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11 - Affiliations and Dualities

from Part II - Seeing Structure

Published online by Cambridge University Press:  21 September 2023

Craig M. Rawlings
Affiliation:
Duke University, North Carolina
Jeffrey A. Smith
Affiliation:
Nova Scotia Health Authority
James Moody
Affiliation:
Duke University, North Carolina
Daniel A. McFarland
Affiliation:
Stanford University, California
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Summary

Whereas in one-mode data, individuals or groups are connected directly with one another through interactions or relations, in two-mode data, individuals are indirectly connected with one another through affiliations (events, organizations, associations, alliances, and so on). Affiliation data are often used as a proxy for detecting ties among social actors when direct evidence of ties is difficult to obtain. For example, it is generally easier to know that two people belong to the same club or work in the same department than to know that they have lunch together every Thursday. But affiliation data can also be used to see aspects of social structures not visible in one-mode networks. Duality is a kind of structural relation that shows how levels of social structure intersect with one another. We discuss the classic approach to duality as well as two generalizations that extend the duality approach in hierarchical, temporal, and spatial directions.

Type
Chapter
Information
Network Analysis
Integrating Social Network Theory, Method, and Application with R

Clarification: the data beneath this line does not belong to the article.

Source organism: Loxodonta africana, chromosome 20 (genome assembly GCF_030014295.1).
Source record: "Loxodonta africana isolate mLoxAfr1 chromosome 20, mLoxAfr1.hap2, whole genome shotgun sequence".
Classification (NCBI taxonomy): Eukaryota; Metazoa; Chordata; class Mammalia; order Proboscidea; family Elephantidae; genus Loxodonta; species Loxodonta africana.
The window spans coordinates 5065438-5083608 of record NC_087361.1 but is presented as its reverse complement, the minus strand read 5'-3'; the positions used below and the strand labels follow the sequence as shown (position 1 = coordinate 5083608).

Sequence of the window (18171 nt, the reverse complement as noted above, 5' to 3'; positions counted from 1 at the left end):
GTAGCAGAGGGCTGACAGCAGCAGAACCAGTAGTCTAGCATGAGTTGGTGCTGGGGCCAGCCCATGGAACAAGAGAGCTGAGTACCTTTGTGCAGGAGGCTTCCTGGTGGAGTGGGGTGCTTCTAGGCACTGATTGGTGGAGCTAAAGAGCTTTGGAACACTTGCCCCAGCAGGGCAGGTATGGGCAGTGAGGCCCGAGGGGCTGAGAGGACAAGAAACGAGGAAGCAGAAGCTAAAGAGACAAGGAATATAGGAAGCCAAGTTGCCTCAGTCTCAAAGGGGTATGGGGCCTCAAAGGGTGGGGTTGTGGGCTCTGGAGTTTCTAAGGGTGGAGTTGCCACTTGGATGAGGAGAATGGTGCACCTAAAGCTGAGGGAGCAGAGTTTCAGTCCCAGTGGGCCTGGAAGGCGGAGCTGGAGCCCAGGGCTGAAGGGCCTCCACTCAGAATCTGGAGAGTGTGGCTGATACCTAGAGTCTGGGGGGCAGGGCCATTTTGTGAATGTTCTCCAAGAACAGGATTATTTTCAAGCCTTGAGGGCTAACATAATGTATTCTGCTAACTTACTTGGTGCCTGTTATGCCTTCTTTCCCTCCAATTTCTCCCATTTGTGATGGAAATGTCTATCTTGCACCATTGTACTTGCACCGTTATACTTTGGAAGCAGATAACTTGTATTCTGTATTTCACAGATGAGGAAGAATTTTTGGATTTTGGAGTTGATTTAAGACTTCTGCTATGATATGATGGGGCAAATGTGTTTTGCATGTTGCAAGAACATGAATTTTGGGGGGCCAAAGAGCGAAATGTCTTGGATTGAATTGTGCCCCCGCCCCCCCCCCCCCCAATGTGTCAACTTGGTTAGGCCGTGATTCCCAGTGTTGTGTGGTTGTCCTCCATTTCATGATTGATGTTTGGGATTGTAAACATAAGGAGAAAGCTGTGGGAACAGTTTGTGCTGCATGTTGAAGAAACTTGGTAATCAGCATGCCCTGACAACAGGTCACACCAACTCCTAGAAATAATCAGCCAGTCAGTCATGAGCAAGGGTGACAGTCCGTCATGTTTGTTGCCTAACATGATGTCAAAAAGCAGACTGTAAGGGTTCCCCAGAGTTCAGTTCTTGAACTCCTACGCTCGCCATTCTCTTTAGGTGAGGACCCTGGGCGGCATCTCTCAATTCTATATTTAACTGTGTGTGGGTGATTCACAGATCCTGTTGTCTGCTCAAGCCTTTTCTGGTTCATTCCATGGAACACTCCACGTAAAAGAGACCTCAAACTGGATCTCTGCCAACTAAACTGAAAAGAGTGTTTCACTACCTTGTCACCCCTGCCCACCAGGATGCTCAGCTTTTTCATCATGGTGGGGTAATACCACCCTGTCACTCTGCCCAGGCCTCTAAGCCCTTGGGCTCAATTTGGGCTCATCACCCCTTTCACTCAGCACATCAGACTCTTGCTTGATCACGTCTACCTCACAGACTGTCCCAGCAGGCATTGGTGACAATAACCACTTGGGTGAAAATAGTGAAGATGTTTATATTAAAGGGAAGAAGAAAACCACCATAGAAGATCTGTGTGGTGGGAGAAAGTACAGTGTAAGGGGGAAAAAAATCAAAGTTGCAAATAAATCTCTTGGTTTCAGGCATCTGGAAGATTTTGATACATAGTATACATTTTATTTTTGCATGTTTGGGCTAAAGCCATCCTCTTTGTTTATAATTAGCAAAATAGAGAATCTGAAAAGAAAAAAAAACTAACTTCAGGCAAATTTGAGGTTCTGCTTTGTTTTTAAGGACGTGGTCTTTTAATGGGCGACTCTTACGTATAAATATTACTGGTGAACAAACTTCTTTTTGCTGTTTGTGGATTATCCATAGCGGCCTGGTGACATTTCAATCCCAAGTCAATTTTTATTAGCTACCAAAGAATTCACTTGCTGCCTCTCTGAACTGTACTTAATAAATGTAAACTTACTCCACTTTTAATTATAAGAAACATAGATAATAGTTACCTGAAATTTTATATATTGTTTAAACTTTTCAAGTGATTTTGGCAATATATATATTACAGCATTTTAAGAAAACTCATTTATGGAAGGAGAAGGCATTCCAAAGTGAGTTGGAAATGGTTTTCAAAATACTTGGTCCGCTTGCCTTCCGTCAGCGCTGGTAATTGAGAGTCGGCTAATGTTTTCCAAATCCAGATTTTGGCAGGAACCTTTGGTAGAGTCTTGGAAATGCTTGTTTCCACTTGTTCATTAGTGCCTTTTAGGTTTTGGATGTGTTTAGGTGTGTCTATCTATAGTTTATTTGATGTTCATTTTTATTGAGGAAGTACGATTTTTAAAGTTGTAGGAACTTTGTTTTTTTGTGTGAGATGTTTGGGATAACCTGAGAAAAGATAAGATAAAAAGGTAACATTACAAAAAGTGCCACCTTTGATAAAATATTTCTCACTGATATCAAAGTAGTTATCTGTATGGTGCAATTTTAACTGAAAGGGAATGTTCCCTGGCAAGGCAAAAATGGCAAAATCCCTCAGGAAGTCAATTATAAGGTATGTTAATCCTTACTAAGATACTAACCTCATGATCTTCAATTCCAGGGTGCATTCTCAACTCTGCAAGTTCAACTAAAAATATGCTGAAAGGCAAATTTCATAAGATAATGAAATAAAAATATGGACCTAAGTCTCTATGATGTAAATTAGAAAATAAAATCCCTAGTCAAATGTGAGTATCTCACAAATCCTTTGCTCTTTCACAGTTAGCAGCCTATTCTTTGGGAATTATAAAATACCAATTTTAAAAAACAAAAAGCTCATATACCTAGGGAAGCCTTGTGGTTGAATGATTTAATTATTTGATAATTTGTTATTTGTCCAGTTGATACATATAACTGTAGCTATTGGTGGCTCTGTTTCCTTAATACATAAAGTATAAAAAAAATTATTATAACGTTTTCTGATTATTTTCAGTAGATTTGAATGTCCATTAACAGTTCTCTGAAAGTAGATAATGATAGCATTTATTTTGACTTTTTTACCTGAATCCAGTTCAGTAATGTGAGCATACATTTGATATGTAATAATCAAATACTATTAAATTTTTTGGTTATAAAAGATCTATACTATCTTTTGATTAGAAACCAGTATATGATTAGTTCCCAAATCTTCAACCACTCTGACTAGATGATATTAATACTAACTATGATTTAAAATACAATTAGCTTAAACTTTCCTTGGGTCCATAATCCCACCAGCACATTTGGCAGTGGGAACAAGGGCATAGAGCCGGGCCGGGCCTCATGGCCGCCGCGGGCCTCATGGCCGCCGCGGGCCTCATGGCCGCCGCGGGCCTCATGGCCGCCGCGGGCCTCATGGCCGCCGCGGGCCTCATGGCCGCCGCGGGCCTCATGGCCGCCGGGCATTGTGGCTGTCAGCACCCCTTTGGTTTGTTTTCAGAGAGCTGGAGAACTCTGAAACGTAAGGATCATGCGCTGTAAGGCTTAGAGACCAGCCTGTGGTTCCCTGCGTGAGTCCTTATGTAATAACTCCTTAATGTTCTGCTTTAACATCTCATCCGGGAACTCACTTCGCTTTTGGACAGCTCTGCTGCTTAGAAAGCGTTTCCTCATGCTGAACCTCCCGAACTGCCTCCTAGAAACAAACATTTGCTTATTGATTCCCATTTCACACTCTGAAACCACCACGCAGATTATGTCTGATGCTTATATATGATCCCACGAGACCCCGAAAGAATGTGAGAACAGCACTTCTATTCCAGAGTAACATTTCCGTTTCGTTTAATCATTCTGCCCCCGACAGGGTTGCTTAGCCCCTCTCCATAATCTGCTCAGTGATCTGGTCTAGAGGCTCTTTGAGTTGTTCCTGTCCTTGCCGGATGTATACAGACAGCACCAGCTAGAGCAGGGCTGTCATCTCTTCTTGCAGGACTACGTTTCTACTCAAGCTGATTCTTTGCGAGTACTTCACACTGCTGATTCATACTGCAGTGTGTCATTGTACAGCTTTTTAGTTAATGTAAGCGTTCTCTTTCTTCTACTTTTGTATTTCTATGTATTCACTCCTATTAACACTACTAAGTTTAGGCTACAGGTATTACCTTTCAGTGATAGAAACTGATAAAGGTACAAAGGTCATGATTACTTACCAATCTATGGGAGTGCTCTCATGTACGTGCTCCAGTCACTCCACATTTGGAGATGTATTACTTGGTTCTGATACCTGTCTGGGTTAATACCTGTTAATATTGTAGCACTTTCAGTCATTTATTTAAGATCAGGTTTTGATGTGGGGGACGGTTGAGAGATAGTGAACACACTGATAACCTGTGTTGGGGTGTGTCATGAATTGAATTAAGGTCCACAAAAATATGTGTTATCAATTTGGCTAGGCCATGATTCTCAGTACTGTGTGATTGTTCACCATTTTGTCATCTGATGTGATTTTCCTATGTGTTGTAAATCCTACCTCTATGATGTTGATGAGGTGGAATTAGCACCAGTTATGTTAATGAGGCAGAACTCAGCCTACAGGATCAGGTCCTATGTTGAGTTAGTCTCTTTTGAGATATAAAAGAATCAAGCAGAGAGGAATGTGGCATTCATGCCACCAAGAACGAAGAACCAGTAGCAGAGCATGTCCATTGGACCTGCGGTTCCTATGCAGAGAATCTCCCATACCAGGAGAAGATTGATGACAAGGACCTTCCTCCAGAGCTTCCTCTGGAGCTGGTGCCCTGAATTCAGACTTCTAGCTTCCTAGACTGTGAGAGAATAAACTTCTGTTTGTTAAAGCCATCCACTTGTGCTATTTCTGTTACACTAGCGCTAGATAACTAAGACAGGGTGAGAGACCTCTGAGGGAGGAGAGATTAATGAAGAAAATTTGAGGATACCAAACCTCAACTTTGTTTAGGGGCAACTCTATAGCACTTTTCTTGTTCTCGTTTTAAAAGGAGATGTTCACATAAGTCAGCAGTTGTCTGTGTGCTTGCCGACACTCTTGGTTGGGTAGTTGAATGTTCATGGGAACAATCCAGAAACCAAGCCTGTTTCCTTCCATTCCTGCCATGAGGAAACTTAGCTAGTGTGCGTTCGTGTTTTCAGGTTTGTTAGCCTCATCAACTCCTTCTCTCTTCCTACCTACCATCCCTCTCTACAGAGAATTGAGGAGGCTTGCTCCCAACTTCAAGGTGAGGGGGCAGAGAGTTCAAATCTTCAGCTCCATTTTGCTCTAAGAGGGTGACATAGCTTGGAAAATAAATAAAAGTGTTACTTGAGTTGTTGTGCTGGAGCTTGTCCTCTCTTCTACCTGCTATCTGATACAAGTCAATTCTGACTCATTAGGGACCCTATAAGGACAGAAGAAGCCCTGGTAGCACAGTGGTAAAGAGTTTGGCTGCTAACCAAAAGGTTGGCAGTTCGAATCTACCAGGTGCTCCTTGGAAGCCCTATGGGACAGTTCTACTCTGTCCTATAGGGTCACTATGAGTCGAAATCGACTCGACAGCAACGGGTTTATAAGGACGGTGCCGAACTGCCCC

, pp. 246 - 268
Publisher: Cambridge University Press
Print publication year: 2023

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References

Suggested Further Reading

Borgatti, Stephen P., and Everett, Martin G.. 1997. “Network Analysis of 2-Mode Data.” Social Networks, 19(3): 243–70. (Provides an overview of when and how analyses must differ when respecting two-mode networks.)CrossRefGoogle Scholar
Breiger, Ronald L. 1974. “The Duality of Persons and Groups.” Social Forces 53(2): 181–90. (The foundational work on linking bipartite networks to sociological theories of duality.)CrossRefGoogle Scholar
Feld, Scott L. 1981. “The Focused Organization of Social Ties.” American Journal of Sociology 86(5): 1015–35. (A classic paper on how foci of activity establish opportunities for social network formation.)CrossRefGoogle Scholar
Knoke, David, Diani, Mario, Hollway, James, and Christopoulos, Dimitris. 2021. Multimodal Political Networks. Cambridge: Cambridge University Press. (A focused exploration of using multimode networks – bipartite, tripartite, and so on – to help understand political action across contexts.)CrossRefGoogle Scholar
Mizruchi, Mark S. 1992. The Structure of Corporate Political Action: Interfirm Relations and Their Consequences. Cambridge, MA: Harvard University Press. (Corporate interlocks represent a key application of the duality principle and allow one to see aspects of the economy and political structure that are usually hidden from view.)Google Scholar
Simmel, Georg. 2010 [1908]. Conflict and the Web of Group Affiliations. New York: Simon & Schuster. (Describes how overlapping social circles can be theorized and studied and how they organize in society.)Google Scholar

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